Well, we found out the hard way that Manggar did not actually dredge their entrance and we hit bottom on our way in. We were able to turn around and return to our leeside anchorage about 6 miles away. We were very lucky to only hit bottom on the sand. Another boat named Sweet Surrender followed a pilot boat right into the entrance reef and ended-up on her side for 4 hours. It took 4 fishing boats at high tide to get her off the rocks.
Needless to say we didn't stick around for our 100 Liters of free fuel.
So, from Manggar we motor sailed around the island to Keliyang which was said to be the best anchorage of them all. When we arrived we found 3-4 foot swell coming through the anchorage for 2 solid days. After this fun we pretty much said the hell with this BS and made our way for Nongsa Point Marina across from Singapore. This crossing require 55 hours of motoring. There wasn't a lick of wind...only a couple of rain squalls. We did however get to witness Indonesia dynamite fishing while passing a large group of fishing vessels in the middle of the South China Sea.
We are now sitting in a slip at Nongsa Marina enjoying the endless electricity, swimming pool with poolside service and pitchers of Bintang Beer.
Island of Women
10/05/2014, Palau Bewean, Java Sea, Indonesia
Photos to come...
After 48 hours of exhausting sailing, dodging ships, fishing fleets, small boats, Fish Attracting Divices (aka FADs) and even unlit bardges, we pulled into Palau Bewean in the middle of the Java Sea. When we rounded the corner to the bay, we were surprised to see a large portion of the fleet had done the same thing and all had the same stories or horrific waterway traffic.
Today is Eid al-Adha day in most islamic countries and it is a day of animal sacrifice. We were invited to attend, but most of the women were not interested in seeing cattle have their throats slit in the street as part of the "Festival of the sacrifice".
So, we are here at Bewean. Bawean has been known as the "island of women" because the majority of its inhabitants are women. This is because the men tend to look for employment in other lands. A man from Tanjung Ori village who worked for 20 years in Malaysia said, "A Bawean male is not considered an adult until he has stepped on foreign soil." Merantau (going to distant lands to seek success) is a major aspect of Bawean culture and it influences almost every other facet of their society. A significant number of the Baweanese reside in Malaysia. In fact, the Baweanese population there far exceeds that found on the island itself, which numbers 60,000 inhabitants. Other areas of Baweanese migration include Perth, Australia and Singapore, where they are known as the Boyanese people. Linguistically speaking, the Bawean dialect is part of Madura language which also includes the dialects of Bangkalan, Pamekasan, Sampang, Sapudi and Sumenep.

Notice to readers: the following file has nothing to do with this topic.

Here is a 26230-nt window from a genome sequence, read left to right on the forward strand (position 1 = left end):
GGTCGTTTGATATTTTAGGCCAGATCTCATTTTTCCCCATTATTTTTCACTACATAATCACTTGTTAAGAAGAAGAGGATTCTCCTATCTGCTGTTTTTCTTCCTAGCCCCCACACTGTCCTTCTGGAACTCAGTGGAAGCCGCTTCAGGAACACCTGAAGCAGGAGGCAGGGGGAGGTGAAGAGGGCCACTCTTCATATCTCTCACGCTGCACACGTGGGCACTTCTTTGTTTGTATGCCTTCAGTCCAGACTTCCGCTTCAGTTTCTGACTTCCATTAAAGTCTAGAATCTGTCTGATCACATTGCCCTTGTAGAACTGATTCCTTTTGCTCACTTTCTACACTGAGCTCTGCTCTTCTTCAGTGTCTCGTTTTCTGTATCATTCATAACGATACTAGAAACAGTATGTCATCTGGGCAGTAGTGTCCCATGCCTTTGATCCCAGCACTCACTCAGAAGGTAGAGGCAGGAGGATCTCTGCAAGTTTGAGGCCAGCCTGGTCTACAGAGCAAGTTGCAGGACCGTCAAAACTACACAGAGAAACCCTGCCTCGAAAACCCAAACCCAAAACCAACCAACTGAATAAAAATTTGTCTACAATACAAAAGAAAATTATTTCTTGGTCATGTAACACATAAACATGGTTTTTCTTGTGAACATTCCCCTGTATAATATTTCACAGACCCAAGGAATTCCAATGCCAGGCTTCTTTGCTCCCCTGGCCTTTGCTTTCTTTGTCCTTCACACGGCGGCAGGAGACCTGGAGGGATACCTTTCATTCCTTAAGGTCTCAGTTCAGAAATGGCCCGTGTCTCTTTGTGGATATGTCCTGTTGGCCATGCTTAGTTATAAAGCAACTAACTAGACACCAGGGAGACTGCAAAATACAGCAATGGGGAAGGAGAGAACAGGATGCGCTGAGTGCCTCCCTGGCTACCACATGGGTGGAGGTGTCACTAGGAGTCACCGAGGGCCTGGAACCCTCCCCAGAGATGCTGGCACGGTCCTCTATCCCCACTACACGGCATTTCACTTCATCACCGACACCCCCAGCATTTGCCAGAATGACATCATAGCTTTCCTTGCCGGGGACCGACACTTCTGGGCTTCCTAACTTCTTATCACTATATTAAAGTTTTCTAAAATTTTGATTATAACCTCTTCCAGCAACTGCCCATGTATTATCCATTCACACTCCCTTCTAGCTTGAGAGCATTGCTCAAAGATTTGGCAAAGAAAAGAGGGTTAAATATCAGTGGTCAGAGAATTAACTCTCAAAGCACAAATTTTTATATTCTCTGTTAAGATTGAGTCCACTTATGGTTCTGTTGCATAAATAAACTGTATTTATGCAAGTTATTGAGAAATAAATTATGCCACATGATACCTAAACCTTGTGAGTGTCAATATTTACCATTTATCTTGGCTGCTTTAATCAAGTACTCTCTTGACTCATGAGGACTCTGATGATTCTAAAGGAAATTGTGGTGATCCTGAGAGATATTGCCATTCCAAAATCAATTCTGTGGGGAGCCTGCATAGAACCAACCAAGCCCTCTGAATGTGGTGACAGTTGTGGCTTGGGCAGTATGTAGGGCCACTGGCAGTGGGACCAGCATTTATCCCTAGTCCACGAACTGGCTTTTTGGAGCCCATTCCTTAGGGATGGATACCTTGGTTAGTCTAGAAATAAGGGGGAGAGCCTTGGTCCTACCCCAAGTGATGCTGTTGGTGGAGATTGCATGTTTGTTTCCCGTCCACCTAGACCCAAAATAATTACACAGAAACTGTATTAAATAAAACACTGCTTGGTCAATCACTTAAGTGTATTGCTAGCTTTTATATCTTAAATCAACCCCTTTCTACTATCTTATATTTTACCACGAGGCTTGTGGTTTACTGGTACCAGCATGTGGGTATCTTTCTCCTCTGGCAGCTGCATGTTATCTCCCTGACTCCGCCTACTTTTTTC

Wiki says the following: Dutch sailors first visited Bawean during their trading expedition to Java led by the explorer Cornelis de Houtman - on 11 January 1597, the expedition ship Amsterdam was badly damaged off the Bawean coast. In the 17-18th centuries, the island was regularly visited by ships of the Dutch East India Company, which was strengthening its position in this part of the Malayan archipelago, and in 1743 officially came under its control. The Island had little economic value and was used as a resting stop for ships sailing between Java and Borneo.
After the bankruptcy and liquidation of the East India Company in 1798, Bawean and all its other possessions came under the direct control of the Netherlands Crown. Whereas the island was governed by an appointed Dutch official, native nobility retained certain influence, and the Muslim institutions of justice settled local court matters. The Bawean religious court (Indonesian: Pengadilan Agama Bawean) was established in 1882.
Since the end of 19th century, men of the island began to regularly travel to work in the British colonial possessions in the Malay Peninsula, especially in Singapore. The Dutch authorities do not interfere with the activities of foreign recruiters who visited the island, as Bawean, with about 30,000 people and 66 settlements was overpopulated. The island was then producing tobacco, Indigo, cotton fabrics and coal, and exported the Bawean Deer and local breed of horse. Large-scale planting of teak started in the 1930s and resulted in deforestation of most of the island.